An emergency siren interrupted Michael Pineda's start on Thursday, and as if summoned by the blare, trouble soon struck the Twins. But perhaps the loud warning paid off, because the Twins managed to avert disaster in the end.

Max Kepler looped a single into shallow center field and Luis Arraez, on base with his fourth hit of the day, raced around third base and belly-flopped on home plate, setting off a jubilant celebration among his teammates who were clearly relieved to earn their first win in a week, 4-3 over the Red Sox.

"It's a wonderful feeling. It's elation. It's just fantastic," Twins manager Rocco Baldelli said after the Twins snapped their five-game losing streak. "All of us are grown men, and we get to be a part of it still, like we were when we were younger. It was a great day."

Especially after such a difficult week, and a challenging couple of hours. The Twins averted a four-game sweep to baseball's hottest team, but only after nearly succumbing to the inferno surrounding them.

Boston, which had won nine straight games, scratched out two paltry singles over seven innings against Pineda to fall behind by three runs, but immediately tied the game against the Twins' bullpen once he departed, and then threatened to take the lead in the ninth. The weather sirens that shrieked loudly enough during a planned test to temporarily halt play in the fifth inning had stopped, but there were plenty of metaphorical sirens going off at Target Field.

They were silenced, ironically enough, by Alexander Colome, who had blown two ninth-inning leads already this season. The veteran righthander ignored any lingering scars and got the zero, stranding the go-ahead run on second base, by striking out the final two hitters he faced and setting up the Twins' first ninth-inning rally — heck, their first ninth-inning runs — of the season.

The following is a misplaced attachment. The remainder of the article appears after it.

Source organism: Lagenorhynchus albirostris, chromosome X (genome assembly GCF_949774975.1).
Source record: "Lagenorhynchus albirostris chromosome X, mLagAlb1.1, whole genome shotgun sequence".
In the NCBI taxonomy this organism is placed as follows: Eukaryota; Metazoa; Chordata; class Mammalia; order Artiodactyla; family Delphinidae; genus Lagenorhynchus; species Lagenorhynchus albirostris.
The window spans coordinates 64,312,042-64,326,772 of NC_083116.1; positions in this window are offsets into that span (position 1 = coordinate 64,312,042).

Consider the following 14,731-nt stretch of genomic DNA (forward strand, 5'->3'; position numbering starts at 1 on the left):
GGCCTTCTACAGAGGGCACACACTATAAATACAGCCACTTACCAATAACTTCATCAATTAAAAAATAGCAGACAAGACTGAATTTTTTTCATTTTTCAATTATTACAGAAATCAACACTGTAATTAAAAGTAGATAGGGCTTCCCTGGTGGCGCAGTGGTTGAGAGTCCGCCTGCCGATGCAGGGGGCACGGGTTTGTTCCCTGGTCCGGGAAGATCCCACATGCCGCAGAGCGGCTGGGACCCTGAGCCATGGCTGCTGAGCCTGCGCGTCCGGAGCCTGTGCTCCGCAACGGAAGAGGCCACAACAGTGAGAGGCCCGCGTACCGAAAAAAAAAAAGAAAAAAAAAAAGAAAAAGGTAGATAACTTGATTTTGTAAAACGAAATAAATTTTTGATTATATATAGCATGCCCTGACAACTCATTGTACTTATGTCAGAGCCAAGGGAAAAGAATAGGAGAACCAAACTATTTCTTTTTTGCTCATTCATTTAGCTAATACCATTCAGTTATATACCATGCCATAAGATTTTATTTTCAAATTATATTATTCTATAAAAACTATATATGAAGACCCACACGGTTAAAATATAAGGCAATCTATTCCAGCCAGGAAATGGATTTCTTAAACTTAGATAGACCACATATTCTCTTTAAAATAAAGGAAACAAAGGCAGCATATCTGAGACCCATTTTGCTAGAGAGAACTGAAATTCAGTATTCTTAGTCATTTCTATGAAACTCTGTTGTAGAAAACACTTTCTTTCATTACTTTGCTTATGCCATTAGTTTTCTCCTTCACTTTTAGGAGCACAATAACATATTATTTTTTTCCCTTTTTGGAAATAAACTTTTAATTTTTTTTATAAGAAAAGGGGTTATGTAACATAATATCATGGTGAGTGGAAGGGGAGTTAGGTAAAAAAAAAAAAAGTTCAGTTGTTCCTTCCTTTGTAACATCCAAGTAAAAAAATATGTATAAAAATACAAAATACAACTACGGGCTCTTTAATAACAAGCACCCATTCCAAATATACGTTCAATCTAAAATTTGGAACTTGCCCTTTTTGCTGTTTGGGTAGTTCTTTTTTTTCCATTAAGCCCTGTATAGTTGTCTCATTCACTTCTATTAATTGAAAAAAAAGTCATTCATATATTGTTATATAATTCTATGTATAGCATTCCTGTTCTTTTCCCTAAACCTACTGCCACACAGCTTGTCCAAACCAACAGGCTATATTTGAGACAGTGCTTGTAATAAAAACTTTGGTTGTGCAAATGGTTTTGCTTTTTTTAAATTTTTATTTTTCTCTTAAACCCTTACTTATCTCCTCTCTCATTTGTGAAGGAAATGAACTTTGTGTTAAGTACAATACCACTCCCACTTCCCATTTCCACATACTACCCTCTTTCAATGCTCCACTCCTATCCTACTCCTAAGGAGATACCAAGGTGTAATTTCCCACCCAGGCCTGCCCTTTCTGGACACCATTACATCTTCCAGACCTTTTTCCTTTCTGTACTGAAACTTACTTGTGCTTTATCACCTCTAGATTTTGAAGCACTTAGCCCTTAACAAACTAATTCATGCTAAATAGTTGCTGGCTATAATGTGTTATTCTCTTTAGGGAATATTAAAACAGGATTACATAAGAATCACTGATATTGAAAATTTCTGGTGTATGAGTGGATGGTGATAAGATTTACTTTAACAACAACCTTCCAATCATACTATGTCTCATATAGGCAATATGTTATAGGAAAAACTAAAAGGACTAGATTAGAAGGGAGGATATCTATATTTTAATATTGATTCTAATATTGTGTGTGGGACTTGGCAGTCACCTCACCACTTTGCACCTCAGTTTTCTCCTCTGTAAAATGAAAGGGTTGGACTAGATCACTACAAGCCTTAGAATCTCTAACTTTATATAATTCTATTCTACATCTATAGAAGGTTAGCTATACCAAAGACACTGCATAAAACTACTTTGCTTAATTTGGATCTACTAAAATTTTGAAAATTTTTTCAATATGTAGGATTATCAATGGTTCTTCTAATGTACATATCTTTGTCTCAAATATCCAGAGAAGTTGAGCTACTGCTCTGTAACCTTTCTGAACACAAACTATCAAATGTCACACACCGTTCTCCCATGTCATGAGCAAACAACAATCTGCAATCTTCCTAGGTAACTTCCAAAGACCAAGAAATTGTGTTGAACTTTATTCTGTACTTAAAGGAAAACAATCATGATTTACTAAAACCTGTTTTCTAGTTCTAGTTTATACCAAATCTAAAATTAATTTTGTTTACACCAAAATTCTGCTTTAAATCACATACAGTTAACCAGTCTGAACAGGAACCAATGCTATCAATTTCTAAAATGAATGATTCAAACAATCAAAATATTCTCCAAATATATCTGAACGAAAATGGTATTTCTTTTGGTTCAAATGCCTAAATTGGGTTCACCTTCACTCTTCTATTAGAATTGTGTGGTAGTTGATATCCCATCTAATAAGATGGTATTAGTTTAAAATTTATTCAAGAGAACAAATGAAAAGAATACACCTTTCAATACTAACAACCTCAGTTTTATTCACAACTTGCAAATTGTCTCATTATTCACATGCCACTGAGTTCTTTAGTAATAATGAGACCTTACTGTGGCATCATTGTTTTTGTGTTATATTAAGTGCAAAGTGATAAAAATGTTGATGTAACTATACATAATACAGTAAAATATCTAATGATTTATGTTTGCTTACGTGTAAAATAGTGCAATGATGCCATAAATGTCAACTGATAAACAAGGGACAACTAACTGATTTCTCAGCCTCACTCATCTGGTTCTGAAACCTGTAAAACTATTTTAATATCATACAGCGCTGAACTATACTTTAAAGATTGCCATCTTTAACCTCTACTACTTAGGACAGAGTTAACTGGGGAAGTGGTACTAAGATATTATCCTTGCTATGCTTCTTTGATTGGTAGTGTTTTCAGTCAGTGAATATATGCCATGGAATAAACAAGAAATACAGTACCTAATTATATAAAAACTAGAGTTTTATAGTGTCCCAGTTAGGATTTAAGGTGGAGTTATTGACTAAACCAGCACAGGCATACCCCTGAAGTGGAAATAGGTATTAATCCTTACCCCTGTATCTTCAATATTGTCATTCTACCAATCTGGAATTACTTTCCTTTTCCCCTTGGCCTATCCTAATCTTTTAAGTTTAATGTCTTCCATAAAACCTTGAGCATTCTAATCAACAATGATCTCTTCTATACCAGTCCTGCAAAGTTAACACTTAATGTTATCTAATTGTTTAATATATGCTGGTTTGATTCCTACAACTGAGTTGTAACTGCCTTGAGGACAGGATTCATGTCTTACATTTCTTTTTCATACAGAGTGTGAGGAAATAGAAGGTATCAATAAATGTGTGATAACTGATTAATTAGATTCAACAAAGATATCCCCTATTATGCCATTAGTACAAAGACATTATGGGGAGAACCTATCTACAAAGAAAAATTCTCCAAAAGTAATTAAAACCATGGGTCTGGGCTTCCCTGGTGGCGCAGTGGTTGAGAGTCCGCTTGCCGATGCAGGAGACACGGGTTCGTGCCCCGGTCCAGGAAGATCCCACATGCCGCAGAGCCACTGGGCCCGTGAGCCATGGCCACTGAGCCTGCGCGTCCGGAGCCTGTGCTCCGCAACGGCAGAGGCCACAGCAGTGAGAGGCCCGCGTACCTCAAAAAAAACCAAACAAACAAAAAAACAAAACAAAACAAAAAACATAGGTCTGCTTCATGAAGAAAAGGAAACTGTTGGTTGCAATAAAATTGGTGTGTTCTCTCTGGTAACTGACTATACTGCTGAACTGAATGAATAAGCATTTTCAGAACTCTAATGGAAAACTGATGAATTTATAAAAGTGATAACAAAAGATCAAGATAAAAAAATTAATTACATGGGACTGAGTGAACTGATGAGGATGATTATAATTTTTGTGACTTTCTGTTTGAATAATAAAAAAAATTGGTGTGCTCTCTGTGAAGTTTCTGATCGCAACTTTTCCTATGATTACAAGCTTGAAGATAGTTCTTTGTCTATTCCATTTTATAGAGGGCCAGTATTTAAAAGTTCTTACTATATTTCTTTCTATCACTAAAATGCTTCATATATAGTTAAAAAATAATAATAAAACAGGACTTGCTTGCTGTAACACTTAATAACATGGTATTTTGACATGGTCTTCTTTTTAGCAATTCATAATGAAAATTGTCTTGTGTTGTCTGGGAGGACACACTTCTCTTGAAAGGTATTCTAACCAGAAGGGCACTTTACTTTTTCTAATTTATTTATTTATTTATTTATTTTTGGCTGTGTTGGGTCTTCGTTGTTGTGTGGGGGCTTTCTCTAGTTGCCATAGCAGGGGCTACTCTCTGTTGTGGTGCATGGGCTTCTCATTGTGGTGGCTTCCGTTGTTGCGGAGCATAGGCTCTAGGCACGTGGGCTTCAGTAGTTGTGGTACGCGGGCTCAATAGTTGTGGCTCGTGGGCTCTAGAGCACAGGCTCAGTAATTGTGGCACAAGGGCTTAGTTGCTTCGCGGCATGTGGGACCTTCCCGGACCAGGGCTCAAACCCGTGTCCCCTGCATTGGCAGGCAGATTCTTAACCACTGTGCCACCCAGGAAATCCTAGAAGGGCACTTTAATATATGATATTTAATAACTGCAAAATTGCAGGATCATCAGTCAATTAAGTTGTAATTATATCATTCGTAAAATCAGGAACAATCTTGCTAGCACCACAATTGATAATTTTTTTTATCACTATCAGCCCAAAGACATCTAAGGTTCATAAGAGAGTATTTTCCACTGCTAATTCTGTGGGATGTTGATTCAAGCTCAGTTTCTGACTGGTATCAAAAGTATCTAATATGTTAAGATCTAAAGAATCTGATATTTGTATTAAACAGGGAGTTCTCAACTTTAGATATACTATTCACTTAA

"Winning over the course of a season is messy a lot of times," Baldelli philosophized. "It's not exactly something that always goes to plan. But as long as you have a plan and stick to it, you'll be OK. I think we'll be OK."

Arraez is making sure of it. The do-everything leadoff hitter had a remarkable day that included four base hits, three defensive positions, two runs batted in and one impressive diving catch.

"Anything that we need from him, for his team, he'll do it," Baldelli said. "He's been a lightning bolt."

BOXSCORE: Twins 4, Boston 3

And Pineda has been just the opposite — a calm spring breeze chasing storm clouds away. The big righthander has been ending losing streaks since he arrived in Minnesota, leading the Twins to an amazing 15-1 record when Pineda's on the mound following a loss. Talk about a first responder.

Enrique Hernandez opened the game with a single, but Pineda retired 14 in a row after that, completely flustering a Boston offense that has averaged 7.4 runs per game during its winning streak. Pineda, the first Twins pitcher to record an out in the seventh inning this season, allowed only two singles and a walk in his 88-pitch start, striking out six.

"That was just a fabulous outing," Baldelli said. "We're going to need a lot of times like this, where we need good, lengthy innings from our starters. … We have relative freshness in our bullpen because of that outing."

Not entirely, though. The Twins' surrender of their three-run lead in the eighth was the product of Hansel Robles' first terrible outing of the year, and a tremendous at-bat by Red Sox outfielder Alex Verdugo against Taylor Rogers. Robles, who had allowed only two baserunners in his first five appearances as a Twin, loaded the bases by hitting a batter and walking two more, forcing Twins manager Rocco Baldelli to summon Rogers to face Verdugo, who drove in three runs the day before.

They battled for 10 pitches, and Verdugo finally won the confrontation by lacing a three-run double into the left-field corner, tying the game.

But the Twins won in the end.

"It's a tough week, but we won the game. So it's a good starting [point] for us," a beaming Arraez said. "We've got a lot of games coming, so I thought 'We've got to keep going, keep going, play hard.'"